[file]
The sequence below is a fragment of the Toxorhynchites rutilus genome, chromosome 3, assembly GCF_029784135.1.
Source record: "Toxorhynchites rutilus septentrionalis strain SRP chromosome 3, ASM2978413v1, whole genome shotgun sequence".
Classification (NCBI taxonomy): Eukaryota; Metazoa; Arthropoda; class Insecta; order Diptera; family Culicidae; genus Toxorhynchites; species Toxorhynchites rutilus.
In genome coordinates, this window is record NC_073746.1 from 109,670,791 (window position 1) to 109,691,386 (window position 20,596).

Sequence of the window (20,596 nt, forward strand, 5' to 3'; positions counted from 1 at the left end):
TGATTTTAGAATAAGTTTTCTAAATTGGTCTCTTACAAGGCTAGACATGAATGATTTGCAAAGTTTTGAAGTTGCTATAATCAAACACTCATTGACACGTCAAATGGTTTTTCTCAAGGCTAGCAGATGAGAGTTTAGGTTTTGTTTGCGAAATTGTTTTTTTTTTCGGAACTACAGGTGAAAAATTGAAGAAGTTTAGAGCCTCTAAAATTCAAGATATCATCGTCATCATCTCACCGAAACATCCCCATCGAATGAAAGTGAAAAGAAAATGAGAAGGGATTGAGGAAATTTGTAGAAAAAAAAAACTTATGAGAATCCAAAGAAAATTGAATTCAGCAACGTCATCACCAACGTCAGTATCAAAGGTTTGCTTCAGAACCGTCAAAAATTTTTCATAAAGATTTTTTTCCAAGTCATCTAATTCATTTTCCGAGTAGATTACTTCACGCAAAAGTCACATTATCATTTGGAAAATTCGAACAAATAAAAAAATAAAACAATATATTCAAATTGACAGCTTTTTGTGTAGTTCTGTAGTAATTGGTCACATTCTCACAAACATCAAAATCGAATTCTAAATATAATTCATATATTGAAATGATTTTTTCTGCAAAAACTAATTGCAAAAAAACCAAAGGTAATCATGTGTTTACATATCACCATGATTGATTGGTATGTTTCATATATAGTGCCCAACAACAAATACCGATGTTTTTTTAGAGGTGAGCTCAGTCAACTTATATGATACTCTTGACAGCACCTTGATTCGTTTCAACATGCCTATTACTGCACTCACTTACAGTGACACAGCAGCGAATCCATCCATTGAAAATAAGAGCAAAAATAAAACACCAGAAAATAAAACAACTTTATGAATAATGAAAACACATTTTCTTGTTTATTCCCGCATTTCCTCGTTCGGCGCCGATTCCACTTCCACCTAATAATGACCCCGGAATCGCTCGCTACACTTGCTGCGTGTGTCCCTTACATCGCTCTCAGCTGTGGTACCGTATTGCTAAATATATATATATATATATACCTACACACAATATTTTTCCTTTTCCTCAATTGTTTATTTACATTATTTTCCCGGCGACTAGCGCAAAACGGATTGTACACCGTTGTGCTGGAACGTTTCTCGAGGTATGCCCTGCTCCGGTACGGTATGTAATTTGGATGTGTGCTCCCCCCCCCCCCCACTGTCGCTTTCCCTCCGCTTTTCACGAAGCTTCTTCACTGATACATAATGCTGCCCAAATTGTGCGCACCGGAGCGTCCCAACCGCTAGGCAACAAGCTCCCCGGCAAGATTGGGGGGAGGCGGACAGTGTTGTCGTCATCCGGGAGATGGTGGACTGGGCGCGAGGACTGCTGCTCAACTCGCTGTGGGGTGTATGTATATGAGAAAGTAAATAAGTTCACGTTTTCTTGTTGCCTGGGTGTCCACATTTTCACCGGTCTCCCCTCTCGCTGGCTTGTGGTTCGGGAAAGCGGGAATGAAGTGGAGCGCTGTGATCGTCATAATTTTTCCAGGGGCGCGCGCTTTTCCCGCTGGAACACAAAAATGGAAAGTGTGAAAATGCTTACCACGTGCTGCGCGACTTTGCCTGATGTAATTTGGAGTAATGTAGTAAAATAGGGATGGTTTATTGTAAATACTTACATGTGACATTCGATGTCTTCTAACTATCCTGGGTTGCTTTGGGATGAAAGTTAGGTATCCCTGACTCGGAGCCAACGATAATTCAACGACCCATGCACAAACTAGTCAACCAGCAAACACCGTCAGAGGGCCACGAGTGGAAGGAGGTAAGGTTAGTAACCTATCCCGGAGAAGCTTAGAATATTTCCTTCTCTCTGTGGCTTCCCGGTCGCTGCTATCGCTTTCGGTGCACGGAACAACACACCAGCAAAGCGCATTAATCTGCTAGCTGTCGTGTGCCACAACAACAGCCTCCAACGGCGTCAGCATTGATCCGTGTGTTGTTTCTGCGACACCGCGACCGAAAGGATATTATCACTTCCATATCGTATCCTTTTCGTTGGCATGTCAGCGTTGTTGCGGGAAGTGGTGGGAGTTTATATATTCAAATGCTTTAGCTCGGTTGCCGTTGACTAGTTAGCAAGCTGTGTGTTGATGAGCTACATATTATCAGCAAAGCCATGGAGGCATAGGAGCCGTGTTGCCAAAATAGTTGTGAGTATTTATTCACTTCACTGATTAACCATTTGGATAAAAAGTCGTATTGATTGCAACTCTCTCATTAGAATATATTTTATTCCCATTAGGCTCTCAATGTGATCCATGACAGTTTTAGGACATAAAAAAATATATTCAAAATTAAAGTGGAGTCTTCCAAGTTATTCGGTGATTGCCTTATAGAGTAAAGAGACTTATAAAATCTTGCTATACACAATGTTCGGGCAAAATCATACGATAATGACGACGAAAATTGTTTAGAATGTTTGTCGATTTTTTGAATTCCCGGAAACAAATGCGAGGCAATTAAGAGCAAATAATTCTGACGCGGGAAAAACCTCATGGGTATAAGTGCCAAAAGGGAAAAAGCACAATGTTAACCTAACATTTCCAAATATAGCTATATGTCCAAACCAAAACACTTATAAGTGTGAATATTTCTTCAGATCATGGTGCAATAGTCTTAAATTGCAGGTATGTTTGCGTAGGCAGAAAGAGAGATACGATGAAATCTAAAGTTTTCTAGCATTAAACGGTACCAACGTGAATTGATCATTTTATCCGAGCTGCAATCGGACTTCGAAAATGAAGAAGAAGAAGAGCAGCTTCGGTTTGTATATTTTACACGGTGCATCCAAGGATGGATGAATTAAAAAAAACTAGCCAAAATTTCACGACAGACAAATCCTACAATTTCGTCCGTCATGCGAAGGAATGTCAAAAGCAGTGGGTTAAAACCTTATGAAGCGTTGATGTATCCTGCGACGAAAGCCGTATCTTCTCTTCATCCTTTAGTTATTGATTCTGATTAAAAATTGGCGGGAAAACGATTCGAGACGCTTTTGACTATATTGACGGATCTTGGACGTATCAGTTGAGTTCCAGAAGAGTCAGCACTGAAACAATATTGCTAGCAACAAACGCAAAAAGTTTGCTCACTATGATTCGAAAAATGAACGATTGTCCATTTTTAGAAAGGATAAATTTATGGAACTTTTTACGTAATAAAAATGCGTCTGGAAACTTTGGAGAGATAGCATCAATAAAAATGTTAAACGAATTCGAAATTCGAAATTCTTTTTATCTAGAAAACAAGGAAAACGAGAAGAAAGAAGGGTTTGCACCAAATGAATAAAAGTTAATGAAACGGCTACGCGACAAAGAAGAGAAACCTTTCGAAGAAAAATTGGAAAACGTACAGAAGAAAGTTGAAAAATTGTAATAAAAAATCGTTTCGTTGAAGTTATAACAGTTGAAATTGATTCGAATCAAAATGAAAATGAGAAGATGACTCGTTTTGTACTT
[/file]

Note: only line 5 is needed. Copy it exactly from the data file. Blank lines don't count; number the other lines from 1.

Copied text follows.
Sequence of the window (20,596 nt, forward strand, 5' to 3'; positions counted from 1 at the left end):